Thank you very much, Mr Speaker, for granting this urgent question.
If a universal credit claimant is in work and is paid monthly, but those monthly payments do not align precisely with universal credit months—for example, if the claimant works for the NHS and gets paid on the last day of every month—that claimant will, from time to time, be paid twice in a single universal credit month. The universal credit computer system treats that claimant as if they had had a 100% pay rise; their benefit is cut, quite likely to zero; they have to reapply for the benefit; and their income is severely disrupted.
One of those involved in this case says that she was more financially stable out of work than in work. Another turned down an NHS job for which she was expertly qualified because she knew that universal credit would wreck her finances. Surely, nobody will dispute the view of the Appeal Court that the policy is “irrational”. I am grateful that the Minister has accepted the inevitable and is not going to be paying out for even more expensive lawyers to appeal the case. Surely the Department should have given up the fight last year, not waited until the Appeal Court reached this conclusion.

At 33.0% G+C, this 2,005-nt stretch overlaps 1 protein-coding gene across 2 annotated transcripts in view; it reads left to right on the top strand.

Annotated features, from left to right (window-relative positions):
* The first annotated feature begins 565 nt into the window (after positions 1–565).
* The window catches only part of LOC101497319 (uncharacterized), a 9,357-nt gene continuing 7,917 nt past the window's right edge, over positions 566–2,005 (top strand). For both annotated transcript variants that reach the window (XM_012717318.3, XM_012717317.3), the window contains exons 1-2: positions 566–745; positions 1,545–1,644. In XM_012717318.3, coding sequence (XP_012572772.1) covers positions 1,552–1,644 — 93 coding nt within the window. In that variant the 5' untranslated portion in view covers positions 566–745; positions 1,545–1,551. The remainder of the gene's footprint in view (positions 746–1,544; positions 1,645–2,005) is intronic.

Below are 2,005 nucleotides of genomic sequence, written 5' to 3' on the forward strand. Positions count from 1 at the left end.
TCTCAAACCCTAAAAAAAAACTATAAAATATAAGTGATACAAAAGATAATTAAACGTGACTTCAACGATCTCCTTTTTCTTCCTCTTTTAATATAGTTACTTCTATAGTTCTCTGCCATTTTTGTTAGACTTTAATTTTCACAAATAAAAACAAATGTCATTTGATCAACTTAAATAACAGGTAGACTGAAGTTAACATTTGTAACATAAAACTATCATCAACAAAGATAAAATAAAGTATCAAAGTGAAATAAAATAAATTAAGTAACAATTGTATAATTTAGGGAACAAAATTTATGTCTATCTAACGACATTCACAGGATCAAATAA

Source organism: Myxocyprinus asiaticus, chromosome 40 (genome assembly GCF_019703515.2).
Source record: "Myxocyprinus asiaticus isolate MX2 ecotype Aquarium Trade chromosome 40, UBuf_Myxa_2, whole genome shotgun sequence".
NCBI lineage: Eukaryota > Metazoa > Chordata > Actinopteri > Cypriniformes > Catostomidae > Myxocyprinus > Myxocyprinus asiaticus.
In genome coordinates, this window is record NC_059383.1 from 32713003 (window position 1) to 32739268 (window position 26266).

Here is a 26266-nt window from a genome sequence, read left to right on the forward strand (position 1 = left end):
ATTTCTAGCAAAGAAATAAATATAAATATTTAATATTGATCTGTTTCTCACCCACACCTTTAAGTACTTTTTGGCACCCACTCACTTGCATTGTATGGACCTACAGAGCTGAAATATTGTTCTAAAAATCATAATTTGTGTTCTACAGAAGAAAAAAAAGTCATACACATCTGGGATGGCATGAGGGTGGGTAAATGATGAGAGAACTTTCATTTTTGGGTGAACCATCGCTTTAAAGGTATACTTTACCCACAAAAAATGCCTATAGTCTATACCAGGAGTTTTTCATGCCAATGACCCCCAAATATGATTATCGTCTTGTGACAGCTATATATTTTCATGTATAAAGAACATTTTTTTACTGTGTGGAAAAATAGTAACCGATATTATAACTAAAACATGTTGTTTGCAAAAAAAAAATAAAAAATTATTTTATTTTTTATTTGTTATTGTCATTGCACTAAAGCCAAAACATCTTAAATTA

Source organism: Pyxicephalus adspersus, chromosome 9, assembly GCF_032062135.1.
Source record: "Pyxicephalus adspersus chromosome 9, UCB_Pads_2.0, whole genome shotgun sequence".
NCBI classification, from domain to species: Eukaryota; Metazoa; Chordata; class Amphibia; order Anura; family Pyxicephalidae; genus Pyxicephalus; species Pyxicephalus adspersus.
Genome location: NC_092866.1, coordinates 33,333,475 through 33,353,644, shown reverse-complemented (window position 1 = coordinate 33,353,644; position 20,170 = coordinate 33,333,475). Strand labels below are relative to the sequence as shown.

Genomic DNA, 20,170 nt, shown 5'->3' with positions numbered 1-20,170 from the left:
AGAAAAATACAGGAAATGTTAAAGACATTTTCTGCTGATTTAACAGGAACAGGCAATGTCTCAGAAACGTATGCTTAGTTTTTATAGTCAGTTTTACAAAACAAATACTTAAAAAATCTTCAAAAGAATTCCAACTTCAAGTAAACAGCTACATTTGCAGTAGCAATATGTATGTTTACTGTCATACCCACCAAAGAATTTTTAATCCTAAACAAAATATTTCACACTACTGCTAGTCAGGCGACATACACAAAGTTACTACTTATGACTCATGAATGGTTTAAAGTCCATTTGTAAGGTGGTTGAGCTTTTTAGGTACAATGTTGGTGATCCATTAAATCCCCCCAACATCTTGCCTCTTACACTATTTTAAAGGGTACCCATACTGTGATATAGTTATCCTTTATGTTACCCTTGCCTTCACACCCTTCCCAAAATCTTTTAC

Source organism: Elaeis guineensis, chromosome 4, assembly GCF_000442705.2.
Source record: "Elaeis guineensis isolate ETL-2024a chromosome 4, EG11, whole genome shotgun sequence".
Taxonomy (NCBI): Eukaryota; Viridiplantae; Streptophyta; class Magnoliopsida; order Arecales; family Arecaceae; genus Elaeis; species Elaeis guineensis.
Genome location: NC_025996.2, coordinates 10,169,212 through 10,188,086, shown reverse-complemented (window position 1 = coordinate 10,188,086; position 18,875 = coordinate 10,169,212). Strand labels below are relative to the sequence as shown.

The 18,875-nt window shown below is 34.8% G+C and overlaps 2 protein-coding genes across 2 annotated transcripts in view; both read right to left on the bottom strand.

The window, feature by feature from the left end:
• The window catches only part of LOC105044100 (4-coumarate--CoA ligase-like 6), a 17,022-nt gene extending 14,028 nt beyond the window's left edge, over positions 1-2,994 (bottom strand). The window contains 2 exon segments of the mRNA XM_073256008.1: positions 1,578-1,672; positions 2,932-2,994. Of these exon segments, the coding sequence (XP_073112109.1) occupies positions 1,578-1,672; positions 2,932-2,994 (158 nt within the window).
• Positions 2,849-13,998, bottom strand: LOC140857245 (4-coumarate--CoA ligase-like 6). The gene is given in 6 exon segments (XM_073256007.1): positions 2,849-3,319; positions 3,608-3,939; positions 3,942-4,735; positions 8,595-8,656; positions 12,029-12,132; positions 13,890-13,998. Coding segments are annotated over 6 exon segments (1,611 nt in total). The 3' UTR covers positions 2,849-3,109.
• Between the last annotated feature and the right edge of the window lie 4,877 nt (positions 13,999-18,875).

May I ask the Minister to tell us more about how many people are affected? I think the Court heard figures of around 80,000. It is a very significant problem for a lot of claimants. In his keeping the House updated—I am grateful to him for his assurance on that—will he tell us much more about the numbers who are affected, and will he fix the universal credit computer system as soon as possible?